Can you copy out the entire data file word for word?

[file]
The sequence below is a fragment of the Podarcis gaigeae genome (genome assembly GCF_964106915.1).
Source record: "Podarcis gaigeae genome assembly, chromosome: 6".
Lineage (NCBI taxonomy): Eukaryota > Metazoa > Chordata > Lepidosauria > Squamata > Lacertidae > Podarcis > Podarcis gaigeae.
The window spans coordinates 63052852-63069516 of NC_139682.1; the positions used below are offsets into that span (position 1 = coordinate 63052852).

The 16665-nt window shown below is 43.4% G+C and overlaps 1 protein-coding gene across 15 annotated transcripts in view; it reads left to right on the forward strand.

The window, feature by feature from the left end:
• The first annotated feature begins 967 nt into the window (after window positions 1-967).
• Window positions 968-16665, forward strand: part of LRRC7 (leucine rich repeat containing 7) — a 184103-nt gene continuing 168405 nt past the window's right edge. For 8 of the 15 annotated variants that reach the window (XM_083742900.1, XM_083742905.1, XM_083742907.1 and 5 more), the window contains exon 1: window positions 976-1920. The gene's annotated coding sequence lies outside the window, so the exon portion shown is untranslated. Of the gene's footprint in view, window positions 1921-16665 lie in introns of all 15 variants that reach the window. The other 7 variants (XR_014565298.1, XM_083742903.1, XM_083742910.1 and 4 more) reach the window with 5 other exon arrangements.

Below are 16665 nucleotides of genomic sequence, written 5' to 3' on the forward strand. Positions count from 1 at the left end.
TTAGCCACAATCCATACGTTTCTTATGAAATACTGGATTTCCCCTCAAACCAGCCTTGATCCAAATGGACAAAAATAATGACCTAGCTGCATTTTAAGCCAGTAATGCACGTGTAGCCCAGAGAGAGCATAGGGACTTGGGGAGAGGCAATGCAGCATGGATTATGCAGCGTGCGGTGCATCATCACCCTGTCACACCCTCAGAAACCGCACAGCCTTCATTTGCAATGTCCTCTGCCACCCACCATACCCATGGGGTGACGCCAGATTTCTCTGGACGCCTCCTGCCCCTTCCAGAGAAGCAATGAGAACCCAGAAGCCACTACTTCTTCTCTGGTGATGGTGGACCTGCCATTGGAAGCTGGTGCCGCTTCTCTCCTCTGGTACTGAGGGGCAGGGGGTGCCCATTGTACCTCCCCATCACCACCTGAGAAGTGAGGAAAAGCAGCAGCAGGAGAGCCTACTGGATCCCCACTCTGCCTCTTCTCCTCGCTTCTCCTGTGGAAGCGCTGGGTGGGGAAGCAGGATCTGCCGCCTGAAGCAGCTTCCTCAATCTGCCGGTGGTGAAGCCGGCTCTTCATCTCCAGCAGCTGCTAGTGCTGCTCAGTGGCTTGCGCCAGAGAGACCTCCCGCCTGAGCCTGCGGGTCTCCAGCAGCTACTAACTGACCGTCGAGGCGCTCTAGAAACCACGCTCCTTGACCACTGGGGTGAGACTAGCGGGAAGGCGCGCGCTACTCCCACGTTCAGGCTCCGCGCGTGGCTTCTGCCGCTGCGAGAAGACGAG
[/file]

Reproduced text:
The sequence below is a fragment of the Podarcis gaigeae genome (genome assembly GCF_964106915.1).
Source record: "Podarcis gaigeae genome assembly, chromosome: 6".
Lineage (NCBI taxonomy): Eukaryota > Metazoa > Chordata > Lepidosauria > Squamata > Lacertidae > Podarcis > Podarcis gaigeae.
The window spans coordinates 63052852-63069516 of NC_139682.1; the positions used below are offsets into that span (position 1 = coordinate 63052852).

The 16665-nt window shown below is 43.4% G+C and overlaps 1 protein-coding gene across 15 annotated transcripts in view; it reads left to right on the forward strand.

The window, feature by feature from the left end:
• The first annotated feature begins 967 nt into the window (after window positions 1-967).
• Window positions 968-16665, forward strand: part of LRRC7 (leucine rich repeat containing 7) — a 184103-nt gene continuing 168405 nt past the window's right edge. For 8 of the 15 annotated variants that reach the window (XM_083742900.1, XM_083742905.1, XM_083742907.1 and 5 more), the window contains exon 1: window positions 976-1920. The gene's annotated coding sequence lies outside the window, so the exon portion shown is untranslated. Of the gene's footprint in view, window positions 1921-16665 lie in introns of all 15 variants that reach the window. The other 7 variants (XR_014565298.1, XM_083742903.1, XM_083742910.1 and 4 more) reach the window with 5 other exon arrangements.

Below are 16665 nucleotides of genomic sequence, written 5' to 3' on the forward strand. Positions count from 1 at the left end.
TTAGCCACAATCCATACGTTTCTTATGAAATACTGGATTTCCCCTCAAACCAGCCTTGATCCAAATGGACAAAAATAATGACCTAGCTGCATTTTAAGCCAGTAATGCACGTGTAGCCCAGAGAGAGCATAGGGACTTGGGGAGAGGCAATGCAGCATGGATTATGCAGCGTGCGGTGCATCATCACCCTGTCACACCCTCAGAAACCGCACAGCCTTCATTTGCAATGTCCTCTGCCACCCACCATACCCATGGGGTGACGCCAGATTTCTCTGGACGCCTCCTGCCCCTTCCAGAGAAGCAATGAGAACCCAGAAGCCACTACTTCTTCTCTGGTGATGGTGGACCTGCCATTGGAAGCTGGTGCCGCTTCTCTCCTCTGGTACTGAGGGGCAGGGGGTGCCCATTGTACCTCCCCATCACCACCTGAGAAGTGAGGAAAAGCAGCAGCAGGAGAGCCTACTGGATCCCCACTCTGCCTCTTCTCCTCGCTTCTCCTGTGGAAGCGCTGGGTGGGGAAGCAGGATCTGCCGCCTGAAGCAGCTTCCTCAATCTGCCGGTGGTGAAGCCGGCTCTTCATCTCCAGCAGCTGCTAGTGCTGCTCAGTGGCTTGCGCCAGAGAGACCTCCCGCCTGAGCCTGCGGGTCTCCAGCAGCTACTAACTGACCGTCGAGGCGCTCTAGAAACCACGCTCCTTGACCACTGGGGTGAGACTAGCGGGAAGGCGCGCGCTACTCCCACGTTCAGGCTCCGCGCGTGGCTTCTGCCGCTGCGAGAAGACGAG